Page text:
Artificial Intelligence, Machine Learning and Automated Service Assurance: Telecommunications Products Every Operator Needs to Understand.
Once the preserve of (often terrifying) science-fiction films and stories, the idea that computers can “think” has become a reality. Artificial intelligence (AI) and machine learning (ML) touch almost every aspect of 20th-century life and, unlike in Hollywood’s vision, are benign. What’s more, they are so unobtrusive that we barely even notice them in practice; for example, when was the last time you considered how your movie-streaming provider was able to make such accurate suggestions for shows you would like, or why the automatic vacuum cleaner always manages to leave the kitchen floor spotless? There’s AI at work in both scenarios – with the machines you use “learning” through fairly simple algorithms about your preferences and the layout of your home.
And that’s just domestic, day to day life. In some cases, modern industries would be hard-pressed to operate at all without the assistance of AI and ML. The telecommunications sector is probably the best example, as it is here that the pace and range of other technological changes (think of the huge demands of 5G and the Internet of Things) have forced evolution in the way processes such as assurance are carried out.
For telcos, there are now too many elements in play for assurance to be guaranteed or delivered manually. In the next five years or so, there will be more than 20 billion devices communicating with each other via telecommunications networks. Operators need telecommunications products that can automate the assurance processes involved in such a complex web – and these products must combine high-security with flawless delivery if customers are not to migrate to the competition.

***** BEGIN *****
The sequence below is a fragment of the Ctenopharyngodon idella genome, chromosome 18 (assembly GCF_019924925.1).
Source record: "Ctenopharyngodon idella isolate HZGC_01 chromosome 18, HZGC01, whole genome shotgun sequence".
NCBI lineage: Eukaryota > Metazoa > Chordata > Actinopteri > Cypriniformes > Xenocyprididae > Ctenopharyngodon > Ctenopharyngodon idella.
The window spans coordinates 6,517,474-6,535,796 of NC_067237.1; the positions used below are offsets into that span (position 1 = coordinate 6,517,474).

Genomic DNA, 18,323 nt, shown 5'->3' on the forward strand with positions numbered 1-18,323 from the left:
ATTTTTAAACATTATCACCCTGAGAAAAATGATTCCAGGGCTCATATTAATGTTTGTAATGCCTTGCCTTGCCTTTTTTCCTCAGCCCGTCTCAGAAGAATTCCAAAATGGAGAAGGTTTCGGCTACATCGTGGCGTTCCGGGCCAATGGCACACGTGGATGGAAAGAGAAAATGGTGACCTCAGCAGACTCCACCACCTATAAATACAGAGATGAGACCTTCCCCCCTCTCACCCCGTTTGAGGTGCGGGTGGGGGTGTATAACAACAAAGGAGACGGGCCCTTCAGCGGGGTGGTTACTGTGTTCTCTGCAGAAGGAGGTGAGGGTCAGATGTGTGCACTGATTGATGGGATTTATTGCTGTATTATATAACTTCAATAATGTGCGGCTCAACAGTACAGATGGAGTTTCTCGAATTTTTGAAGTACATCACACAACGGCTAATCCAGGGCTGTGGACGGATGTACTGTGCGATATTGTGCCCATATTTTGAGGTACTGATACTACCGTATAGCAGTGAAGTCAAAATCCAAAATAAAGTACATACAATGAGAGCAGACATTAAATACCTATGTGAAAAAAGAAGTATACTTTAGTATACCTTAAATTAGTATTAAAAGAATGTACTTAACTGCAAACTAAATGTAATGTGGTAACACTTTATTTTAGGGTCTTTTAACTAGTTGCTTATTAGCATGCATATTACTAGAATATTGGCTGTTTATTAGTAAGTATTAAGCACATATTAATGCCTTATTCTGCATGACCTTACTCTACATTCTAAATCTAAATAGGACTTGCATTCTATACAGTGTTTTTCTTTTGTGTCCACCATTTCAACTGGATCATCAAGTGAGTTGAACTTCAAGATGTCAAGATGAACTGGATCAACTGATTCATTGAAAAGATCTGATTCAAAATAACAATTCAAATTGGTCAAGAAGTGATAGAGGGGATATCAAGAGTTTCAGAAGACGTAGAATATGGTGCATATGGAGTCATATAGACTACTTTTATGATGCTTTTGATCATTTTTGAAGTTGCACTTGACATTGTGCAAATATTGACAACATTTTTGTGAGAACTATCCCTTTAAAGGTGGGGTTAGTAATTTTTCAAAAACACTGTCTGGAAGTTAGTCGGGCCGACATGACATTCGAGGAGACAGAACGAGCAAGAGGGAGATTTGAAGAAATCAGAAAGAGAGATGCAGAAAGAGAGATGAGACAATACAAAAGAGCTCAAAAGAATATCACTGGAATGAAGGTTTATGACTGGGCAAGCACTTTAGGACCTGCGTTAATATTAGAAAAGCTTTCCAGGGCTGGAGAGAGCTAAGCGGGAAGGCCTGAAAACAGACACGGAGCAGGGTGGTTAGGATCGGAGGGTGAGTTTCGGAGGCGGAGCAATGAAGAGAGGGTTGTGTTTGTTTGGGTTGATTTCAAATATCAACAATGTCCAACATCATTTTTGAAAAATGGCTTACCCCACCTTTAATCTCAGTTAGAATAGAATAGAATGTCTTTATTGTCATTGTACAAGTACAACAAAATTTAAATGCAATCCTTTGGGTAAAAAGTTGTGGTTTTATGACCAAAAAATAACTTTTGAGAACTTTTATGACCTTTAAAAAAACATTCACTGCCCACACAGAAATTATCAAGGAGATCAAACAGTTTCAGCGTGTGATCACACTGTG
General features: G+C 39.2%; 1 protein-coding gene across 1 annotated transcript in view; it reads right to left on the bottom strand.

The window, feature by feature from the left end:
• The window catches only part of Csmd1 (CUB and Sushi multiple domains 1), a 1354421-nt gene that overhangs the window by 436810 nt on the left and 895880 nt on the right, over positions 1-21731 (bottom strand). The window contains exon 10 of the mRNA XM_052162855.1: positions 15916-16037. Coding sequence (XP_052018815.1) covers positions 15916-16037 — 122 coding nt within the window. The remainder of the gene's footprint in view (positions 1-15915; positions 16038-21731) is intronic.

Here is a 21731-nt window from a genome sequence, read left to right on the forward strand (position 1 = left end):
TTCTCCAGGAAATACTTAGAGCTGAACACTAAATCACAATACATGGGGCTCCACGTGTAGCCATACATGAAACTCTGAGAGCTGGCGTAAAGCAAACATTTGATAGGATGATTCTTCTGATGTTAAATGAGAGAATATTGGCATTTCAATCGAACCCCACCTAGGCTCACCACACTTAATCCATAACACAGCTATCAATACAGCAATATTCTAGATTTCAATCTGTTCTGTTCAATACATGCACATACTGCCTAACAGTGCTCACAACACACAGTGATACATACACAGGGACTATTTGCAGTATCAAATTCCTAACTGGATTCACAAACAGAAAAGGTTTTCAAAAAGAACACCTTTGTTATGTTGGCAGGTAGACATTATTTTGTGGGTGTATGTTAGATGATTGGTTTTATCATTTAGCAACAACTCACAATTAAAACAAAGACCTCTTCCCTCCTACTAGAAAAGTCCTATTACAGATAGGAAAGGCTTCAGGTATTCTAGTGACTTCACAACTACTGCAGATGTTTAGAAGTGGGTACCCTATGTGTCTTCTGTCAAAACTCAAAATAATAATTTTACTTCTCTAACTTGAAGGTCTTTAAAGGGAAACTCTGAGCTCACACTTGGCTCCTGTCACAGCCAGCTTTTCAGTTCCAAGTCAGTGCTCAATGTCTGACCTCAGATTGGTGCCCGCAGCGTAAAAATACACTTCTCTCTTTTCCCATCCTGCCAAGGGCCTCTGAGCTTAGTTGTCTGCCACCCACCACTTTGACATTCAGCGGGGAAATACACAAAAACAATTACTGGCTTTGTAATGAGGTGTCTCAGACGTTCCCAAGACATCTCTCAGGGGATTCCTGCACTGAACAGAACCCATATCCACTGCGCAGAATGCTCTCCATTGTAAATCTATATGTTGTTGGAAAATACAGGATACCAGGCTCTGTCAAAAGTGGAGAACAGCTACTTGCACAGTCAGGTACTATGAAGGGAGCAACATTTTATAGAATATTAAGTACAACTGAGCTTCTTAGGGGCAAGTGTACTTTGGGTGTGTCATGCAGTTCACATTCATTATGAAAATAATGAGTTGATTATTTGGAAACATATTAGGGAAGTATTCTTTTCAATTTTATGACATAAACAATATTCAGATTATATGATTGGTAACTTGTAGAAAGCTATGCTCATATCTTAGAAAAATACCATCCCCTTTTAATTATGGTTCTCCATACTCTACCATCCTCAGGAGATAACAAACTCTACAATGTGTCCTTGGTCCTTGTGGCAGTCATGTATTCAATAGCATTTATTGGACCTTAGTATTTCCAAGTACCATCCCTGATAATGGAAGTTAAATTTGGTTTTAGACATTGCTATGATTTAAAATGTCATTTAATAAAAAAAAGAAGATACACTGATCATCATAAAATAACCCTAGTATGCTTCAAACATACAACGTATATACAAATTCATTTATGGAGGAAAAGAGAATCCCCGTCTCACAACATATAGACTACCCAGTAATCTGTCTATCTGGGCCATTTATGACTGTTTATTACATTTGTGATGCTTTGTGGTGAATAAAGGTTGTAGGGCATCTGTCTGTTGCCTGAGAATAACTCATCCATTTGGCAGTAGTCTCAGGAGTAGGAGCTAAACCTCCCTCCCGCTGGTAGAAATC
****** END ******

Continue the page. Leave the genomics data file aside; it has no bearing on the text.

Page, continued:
There are three key ways in which AI and ML come into play here. All of them rely on intelligent assurance and automated analysis to some extent, demanding human intervention only when required. And the goal of all is to keep systems and services running without any glitches, to the extent that problems are solved before they become an issue for customers.
On one level, it’s possible to automate the detection, analysis and removal of network issues. This process of automated situation generation is generally deployed in network and service monitoring and operational centers; its strength is that, even if an issue leaks through to the customer level, AI can still take over the resolution process with no human interaction, to find the root-cause of which several events could be the symptoms and keep the network open and operational.
Then there is automated problem generation, which again requires no manual actions (and therefore no human error) if deployed correctly. In this process, machine learning tools are deployed to pinpoint the relationship between issues and remove them.
For some issues, a degree of human interaction is required – for example in the case of automated baseline generation and anomaly detection. In this situation, the starting point for AI analysis is the information about parameters and norms provided by human operators. The machine’s job is to find out where these norms are transgressed, and why.
Assurance automation in each situation is either high or total, helping telcos to maintain the level of customer experience through one of several vital AI-based telecommunications products.